“Freedom is not what is given; it is also what is taken”: An interview with Christel Devadawson

30 November, 2015

Christel Devadawson, a writer and professor, is the head of the English department at Delhi University. Through her work, Devadawson, who studied at St Stephens College and then at the University of Cambridge, explores visual popular culture in its various forms, especially in the context of South Asia. In her 2014 book, Out of Line: Cartoons, Caricature and Contemporary India, she traces the development of graphic satire in independent India, and studies the work of noted cartoonists, such as RK Laxman, Abu Abraham and Shankar Pillai. Devadawson analyses the political relevance of these cartoons and cartoonists, and characterises political satire as form of national “lifewriting”—a way for the nation to self-document and record its own history. Last week, during a discussion at the Indian Languages Festival Samanvay, she talked about RK Laxman, and the role of political cartoons as a language of critical thinking and expression.

In this interview with Surabhi Kanga, an assistant editor at The Caravan, Devadawson discussed the current state of political satire, its relation to public discourse and how criticism might be changing in the age of the Internet.

Surabhi Kanga: What do you think is the importance of political satire in a democracy such as ours? How did you pick up satire as a subject of study?

Christel Devadawson: I would say the single biggest function of satire in a participatory democracy such as ours is to radicalise the middle-class; to insist on broadening the middle ground between one form of extremism and another; to keep everything in perspective; and to not allow any one form of ideology to dictate terms to society; and finally, it is a curious combination of watchdog and entertainer for an evolving civil society.

But why I find political satire challenging is because it does not allow people—either cartoonists or leaders—to sit on the fence. It insists that everyone take a position, argue it out, think it through; it entertains, and it also in a sense, gives people a major reason for thinking about ways, visually, in a way that they wouldn’t textually.

SK: Could you talk about the historical basis and the trajectory of political satire in India?

CD: I will confine myself to what I know a little about, which is political satire in English-medium newspapers. See, why it is interesting to look at this trajectory is because like many other evolving institutions in India, it bears a very complicated relationship to our colonial past. Because on the one hand, you might say that definitely one part of colonisation, both of territory and of the mind, was an insistence on a certain kind of print culture, including the culture of visual satire. And people like, for instance, [the cartoonists] David Lowe, Vicky Weisz, they were people who were very much on the lips and in the hearts of India’s cartoonists of the 1920s and the 1930s. At the same time, the interesting thing about the evolution of pictorial satire in India is that it is one of those classic weapons which cartoonists of the 30s and the 40s learnt in London, brought back to India and turned and used as anti-colonial weapons.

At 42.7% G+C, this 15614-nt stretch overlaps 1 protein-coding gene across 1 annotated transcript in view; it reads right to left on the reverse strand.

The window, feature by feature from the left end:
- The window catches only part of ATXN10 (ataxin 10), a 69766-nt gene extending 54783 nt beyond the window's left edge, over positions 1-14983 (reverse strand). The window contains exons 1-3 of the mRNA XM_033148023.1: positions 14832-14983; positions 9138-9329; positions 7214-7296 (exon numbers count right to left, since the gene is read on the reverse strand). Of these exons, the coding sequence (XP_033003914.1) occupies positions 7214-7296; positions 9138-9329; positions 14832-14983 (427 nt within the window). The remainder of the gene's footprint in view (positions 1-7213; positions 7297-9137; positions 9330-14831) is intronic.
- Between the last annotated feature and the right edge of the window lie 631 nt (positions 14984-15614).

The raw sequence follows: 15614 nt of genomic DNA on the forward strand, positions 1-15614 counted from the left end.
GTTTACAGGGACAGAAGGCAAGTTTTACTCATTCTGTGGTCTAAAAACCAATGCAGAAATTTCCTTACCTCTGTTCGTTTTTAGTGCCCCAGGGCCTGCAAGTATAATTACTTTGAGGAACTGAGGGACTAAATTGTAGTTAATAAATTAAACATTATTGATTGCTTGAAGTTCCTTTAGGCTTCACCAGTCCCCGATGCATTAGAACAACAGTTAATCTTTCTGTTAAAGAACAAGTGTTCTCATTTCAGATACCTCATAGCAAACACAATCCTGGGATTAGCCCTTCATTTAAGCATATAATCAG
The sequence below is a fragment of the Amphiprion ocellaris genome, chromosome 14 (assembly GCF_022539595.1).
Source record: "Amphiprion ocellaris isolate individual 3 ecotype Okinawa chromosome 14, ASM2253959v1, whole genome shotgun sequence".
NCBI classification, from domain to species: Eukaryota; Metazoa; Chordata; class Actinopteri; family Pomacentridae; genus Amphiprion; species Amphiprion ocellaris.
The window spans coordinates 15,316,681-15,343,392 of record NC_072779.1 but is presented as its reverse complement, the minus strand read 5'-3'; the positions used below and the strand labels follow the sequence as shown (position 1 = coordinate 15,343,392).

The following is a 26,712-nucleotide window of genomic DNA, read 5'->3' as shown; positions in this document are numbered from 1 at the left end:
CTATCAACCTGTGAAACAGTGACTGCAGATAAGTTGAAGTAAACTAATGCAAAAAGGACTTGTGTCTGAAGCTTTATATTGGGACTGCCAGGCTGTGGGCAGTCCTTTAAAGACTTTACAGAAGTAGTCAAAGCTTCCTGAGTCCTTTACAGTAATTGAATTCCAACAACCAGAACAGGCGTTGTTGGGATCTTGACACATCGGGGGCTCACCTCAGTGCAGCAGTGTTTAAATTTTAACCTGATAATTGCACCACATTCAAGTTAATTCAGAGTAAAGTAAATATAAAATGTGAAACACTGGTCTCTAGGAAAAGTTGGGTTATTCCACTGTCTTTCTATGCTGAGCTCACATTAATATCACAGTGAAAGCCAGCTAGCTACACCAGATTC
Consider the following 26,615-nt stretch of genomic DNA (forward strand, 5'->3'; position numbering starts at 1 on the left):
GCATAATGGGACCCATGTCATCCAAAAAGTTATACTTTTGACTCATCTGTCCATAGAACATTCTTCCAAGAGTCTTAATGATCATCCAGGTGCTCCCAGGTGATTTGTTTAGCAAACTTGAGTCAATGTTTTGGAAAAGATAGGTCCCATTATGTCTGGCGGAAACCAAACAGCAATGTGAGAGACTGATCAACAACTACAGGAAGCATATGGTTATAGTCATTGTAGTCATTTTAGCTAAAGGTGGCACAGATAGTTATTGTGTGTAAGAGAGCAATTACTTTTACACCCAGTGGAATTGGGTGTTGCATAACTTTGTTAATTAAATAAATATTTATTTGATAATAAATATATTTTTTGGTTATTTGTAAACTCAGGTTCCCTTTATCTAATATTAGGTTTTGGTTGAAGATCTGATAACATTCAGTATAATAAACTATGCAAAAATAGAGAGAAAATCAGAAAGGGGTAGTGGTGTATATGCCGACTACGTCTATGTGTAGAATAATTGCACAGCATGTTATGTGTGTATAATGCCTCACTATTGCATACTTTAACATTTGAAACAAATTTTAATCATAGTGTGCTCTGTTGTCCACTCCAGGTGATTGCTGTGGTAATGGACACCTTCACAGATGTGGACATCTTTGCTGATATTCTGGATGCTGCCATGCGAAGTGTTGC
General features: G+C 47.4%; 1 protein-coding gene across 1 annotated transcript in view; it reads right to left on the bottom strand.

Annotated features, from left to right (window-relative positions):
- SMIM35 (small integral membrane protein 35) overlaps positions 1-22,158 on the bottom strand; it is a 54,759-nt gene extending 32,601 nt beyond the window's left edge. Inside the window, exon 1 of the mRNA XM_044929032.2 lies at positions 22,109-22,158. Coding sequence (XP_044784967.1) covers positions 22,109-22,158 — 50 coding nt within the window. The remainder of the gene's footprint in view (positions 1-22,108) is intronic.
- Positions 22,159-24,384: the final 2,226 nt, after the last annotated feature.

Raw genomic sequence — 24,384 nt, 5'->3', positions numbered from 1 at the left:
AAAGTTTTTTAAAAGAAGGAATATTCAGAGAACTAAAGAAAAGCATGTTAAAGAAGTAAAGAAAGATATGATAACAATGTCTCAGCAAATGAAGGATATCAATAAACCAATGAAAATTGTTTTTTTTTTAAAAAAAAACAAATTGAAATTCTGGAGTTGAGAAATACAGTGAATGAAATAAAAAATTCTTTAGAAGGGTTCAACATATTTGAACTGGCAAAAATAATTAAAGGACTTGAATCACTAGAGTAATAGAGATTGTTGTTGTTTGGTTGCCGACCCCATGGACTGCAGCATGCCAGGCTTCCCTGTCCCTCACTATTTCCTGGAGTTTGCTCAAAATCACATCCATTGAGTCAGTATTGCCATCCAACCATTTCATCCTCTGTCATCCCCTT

SK: What do you think is the relevance of RK Laxman, not just to political satire but to the country as a whole?

CD: See, Laxman is, you might say, a very curious study in contradictions because he is radical where you might least expect it, and conformist where you might least expect it.

SK: Do you think that the freedom Laxman enjoyed, to do the kind of work he wanted to, is available to cartoonists today in the current environment?

CD: I think that, in the current environment that space that is allowed, so to speak—of the licensed court jester such as David Low with the Evening Standard, Laxman with the Times of India—is perhaps no longer available. But I think that you know, freedom to some extent, is what one snatches and takes for oneself, and makes one’s own space. Now I’ll give you a good example. Vishwajyoti Ghosh had you know these single pocket pages for the op-ed page of the HT [Hindustan Times] called “Full Toss.” And then it just didn’t seem to work for him because it was sort of constraining him. Then he did this really interesting piece of writing, you know, This Side, That Side. And now what he did most recently with the Peshawar attacks—in collaboration with a Pakistani illustrator and writer [the lawyer-activist Ahmad Rafay Khan]… it is really exciting to insist that in the face of terror there is such a thing as a joint response that must be articulated. And that’s what I mean by saying one has to snatch and construct one’s freedom. Freedom is not what is given; it is also what is taken.

SK: Is the Internet a platform through which this can happen, maybe more than it can in print or in the pages of a newspaper?

CD: I won’t say so much “more so” as “also” or “along with,” because one of the hugely exciting things about cyberspace is the way images can sort of jump out and hit you on the nose without necessarily being embedded in the structures of print journalism. And that can be hugely exciting because there are people, such as Vikram Nandwani [an independent contemporary cartoonist] for instance, use this kind of freedom to talk about refugees across the world, or common crises—the crisis of globalisation, things like that, and that’s very exciting. But one also has to be careful because it is one thing to say we will remove visual culture from the structures of print journalism, it’s another thing to think through the consequences. If you, for instance, look for [the cartoonist] Abu Abraham, now one of the images you will get is that of the former president, Fakhruddin Ali Ahmed, signing ordinances in the bathtub. That is very much a comment on the way ordinances were promulgated during the Emergency. Now if you look at it on the net—say, I’m thinking now of a person who developed much after the Emergency, younger people—they see this as images of the Indian republic. Particularly if they happen not to be domiciled within India, these images when untethered from text, can give them—unintentionally—a somewhat prejudiced, a somewhat partial representation of India today, largely because the cartoonist in question is no longer amongst us for them to write to him or whatever. In contrast, with a living cartoonist, such as Steve Bell of The Guardian, it works brilliantly.